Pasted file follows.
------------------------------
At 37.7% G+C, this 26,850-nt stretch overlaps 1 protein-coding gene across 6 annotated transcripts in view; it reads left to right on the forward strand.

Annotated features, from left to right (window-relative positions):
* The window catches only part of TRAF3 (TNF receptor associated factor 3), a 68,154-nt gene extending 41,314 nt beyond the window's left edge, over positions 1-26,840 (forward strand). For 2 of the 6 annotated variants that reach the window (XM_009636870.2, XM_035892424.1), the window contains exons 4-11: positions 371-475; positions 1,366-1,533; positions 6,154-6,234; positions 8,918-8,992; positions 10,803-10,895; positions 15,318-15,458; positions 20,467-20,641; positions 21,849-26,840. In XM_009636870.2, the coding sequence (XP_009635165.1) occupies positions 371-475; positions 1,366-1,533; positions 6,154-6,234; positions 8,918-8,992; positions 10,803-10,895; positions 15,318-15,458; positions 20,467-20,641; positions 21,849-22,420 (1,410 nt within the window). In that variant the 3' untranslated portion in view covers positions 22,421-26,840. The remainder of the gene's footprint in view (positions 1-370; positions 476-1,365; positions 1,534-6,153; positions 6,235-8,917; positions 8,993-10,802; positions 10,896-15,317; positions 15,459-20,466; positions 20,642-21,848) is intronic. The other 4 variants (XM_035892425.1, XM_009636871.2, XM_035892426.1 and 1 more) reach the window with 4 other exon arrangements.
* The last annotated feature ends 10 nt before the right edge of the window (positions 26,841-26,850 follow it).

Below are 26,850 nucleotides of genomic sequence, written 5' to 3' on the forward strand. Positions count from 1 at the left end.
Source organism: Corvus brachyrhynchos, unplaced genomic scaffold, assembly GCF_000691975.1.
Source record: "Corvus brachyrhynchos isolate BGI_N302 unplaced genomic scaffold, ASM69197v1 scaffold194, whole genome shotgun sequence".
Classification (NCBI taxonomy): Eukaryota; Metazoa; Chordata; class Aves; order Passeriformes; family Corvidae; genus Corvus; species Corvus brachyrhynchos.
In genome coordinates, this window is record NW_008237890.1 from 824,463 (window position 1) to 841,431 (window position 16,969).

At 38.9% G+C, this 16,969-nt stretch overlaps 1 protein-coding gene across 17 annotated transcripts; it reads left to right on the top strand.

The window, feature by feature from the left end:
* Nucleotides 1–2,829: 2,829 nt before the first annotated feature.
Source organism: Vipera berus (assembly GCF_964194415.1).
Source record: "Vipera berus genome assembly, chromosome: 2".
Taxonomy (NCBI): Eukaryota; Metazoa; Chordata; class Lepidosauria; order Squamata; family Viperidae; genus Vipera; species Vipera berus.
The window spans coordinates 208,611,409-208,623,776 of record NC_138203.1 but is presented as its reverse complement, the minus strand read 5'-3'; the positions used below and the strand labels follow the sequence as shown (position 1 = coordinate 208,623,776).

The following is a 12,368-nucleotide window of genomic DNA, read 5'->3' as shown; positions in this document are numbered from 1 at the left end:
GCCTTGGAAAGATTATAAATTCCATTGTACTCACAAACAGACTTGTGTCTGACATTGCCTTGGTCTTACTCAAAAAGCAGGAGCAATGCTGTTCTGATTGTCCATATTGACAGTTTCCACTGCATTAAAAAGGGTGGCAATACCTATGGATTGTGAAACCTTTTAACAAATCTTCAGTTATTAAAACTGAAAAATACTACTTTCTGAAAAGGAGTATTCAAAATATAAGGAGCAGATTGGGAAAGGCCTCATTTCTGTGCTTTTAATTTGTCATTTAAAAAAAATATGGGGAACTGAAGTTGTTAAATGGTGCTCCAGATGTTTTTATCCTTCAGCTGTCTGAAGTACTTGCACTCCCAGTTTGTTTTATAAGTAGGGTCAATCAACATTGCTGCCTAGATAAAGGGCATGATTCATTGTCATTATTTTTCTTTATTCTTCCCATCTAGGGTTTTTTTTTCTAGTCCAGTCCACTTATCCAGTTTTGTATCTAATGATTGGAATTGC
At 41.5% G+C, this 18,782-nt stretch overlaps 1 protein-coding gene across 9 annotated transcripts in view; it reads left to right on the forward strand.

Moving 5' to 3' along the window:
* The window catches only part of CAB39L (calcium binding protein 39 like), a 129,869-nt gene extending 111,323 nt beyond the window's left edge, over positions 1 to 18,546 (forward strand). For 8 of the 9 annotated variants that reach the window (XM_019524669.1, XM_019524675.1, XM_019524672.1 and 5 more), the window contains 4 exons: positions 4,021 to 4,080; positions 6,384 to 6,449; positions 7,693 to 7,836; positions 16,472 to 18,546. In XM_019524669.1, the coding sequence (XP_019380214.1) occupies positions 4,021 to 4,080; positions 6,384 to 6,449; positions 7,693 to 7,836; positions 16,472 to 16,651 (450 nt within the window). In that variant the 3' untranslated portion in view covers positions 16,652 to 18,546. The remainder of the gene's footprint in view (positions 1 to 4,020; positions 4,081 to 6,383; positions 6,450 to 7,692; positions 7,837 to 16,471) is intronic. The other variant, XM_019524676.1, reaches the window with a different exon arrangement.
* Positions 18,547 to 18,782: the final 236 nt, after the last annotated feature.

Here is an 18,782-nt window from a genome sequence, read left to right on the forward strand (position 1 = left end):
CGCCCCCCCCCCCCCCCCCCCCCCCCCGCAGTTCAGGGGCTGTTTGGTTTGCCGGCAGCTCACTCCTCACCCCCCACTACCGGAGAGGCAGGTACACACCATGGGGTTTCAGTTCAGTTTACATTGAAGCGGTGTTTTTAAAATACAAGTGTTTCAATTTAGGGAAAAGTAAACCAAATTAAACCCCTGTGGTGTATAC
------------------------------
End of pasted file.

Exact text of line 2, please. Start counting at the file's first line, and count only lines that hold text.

Annotated features, from left to right (window-relative positions):